Improperly administering the proper dosage of medication can have catastrophic and even deadly results for your parent or loved one in a nursing home. By the time your elderly relative is in a nursing home, they are usually infirm or disabled to an extent that they are vulnerable, and rely on the guidance and decisions of the nursing home staff.
Medication is an integral part of the care that is provided to residents of nursing homes and assisted living facilities, and one study found that each elderly resident takes an average of 6.7 prescription drugs while in a nursing home. The more medication a patient takes, the higher the likelihood of error. Patients who are no longer able to self-administer medication are at the mercy of the nursing home staff, and unfortunately, in many cases, that staff is overworked, underpaid, or poorly screened and trained.
How big is the problem of medication errors in nursing homes?
A 2007-08 study in North Carolina by the Medication Error Quality Initiative identified the most frequent medication errors as: forgetting a dose of medication; giving multiple doses (overdose) of one medication; giving too small of a dose, or under-dosing a patient; giving the wrong product to the wrong patient; or giving the right medication to the right patient at the wrong time or for the wrong amount of time. This problem is prevalent enough that as long as a facility has a medication error rate of 5% or less, it will not be cited by federal investigators.
Why are medication mistakes made?
Sheer volume of medication doses to administer accounts for most medication errors made in nursing homes. Being distracted, interrupted with other duties, overworked, or fatigued also contributes to medication errors in nursing homes.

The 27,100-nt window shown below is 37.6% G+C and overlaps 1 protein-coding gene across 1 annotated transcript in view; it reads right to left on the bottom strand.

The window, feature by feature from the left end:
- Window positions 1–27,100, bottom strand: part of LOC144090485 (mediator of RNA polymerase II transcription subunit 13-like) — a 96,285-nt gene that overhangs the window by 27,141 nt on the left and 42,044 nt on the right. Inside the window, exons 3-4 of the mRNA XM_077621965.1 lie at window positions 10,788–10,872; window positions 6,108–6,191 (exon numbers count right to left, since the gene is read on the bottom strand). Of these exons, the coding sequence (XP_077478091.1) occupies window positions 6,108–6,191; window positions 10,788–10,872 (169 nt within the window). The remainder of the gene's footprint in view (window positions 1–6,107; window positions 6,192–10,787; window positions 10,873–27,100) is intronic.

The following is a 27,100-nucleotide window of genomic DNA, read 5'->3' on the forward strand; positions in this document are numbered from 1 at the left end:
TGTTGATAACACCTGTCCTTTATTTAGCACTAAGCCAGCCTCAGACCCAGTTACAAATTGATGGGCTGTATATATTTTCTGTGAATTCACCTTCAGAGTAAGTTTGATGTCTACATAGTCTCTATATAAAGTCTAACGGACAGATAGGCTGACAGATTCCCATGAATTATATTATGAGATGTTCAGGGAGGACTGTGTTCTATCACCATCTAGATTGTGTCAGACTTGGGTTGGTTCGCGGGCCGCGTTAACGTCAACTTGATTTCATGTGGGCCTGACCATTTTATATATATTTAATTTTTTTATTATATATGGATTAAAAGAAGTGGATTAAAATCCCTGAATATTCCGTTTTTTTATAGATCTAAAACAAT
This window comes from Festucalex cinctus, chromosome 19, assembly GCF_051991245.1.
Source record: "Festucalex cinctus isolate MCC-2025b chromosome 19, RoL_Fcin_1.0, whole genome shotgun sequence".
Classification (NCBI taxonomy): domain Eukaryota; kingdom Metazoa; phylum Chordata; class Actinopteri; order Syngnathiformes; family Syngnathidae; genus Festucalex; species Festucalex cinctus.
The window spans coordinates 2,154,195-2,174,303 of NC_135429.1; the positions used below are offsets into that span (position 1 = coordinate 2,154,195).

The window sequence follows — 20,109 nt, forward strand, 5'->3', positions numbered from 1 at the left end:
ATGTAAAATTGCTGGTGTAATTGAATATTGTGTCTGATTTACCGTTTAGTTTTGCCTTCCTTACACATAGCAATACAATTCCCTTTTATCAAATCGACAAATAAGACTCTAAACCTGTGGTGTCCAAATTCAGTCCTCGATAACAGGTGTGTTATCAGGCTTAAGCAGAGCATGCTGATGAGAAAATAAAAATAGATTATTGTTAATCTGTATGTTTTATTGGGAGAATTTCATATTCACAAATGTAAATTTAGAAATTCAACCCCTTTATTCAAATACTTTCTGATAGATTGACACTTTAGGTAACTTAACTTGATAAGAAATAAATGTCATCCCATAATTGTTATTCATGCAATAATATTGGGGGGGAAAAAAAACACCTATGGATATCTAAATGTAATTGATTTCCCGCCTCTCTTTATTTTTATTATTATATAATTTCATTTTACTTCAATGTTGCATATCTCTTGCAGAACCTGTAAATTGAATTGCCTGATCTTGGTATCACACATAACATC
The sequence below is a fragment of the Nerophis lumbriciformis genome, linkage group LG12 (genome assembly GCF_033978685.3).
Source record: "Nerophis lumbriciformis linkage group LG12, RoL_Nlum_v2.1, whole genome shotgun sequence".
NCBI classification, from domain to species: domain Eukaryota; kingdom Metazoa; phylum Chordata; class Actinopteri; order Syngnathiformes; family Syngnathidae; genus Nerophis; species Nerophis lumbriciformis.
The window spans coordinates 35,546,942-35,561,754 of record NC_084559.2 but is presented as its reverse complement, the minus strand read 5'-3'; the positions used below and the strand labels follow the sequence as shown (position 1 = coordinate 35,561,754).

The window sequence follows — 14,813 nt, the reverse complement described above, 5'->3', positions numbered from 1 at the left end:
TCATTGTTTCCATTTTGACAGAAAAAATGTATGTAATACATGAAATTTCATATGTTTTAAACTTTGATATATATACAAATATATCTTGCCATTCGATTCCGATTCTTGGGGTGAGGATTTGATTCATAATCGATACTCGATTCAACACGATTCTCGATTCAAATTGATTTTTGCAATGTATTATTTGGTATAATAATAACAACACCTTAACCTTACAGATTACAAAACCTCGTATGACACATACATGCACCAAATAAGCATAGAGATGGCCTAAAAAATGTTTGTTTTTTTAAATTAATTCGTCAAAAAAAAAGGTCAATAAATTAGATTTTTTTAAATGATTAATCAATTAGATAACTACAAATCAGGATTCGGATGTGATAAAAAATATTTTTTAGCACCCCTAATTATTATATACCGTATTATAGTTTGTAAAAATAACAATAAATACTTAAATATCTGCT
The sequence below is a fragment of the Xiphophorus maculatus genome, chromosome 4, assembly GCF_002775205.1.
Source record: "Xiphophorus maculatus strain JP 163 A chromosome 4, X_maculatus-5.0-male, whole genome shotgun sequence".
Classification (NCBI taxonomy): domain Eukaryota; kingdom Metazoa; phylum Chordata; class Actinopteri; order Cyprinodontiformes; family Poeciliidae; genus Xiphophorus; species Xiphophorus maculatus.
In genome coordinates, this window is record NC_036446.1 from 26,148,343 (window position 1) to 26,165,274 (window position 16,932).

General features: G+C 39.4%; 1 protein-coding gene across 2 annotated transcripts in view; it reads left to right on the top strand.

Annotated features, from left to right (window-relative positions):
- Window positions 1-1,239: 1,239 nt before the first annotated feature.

Lack of communication is a major reason for medication errors as well. For example, if a nursing home resident is hospitalized due to illness or injury, the doctor sometimes makes changes to the medication regimen. When the patient returns to the nursing facility, sometimes the revised order is not properly communicated, or the staff of the nursing home erroneously thinks the change was not meant to be permanent. Other communication issues arise between nursing shifts, as very busy and tired nurses do not always sufficiently make notes or interact with their relief nurses about medication changes, patient complaints, or observations.
David Aylor Law Offices Has Experience With Medication Error Cases
Many things can be done in this era of technology to reduce human error, including computerized medication dispensing and monitoring. However, many nursing homes simply do not have the resources to purchase this type of equipment, and must rely on the staff. Nursing homes that lack the resources to provide residents with the latest technology often have staff that is also shadowed by the same lack of resources, meaning your loved one is being given medication by someone who is in many cases overworked, unqualified, or not well trained.
If you suspect that a parent or loved one is the victim of a medication mistake at a nursing home in the Charleston area, then you need the assistance of an experienced South Carolina nursing home medication error attorney. Call or email David Aylor Law Offices today, and speak with a dedicated, experienced nursing home attorney.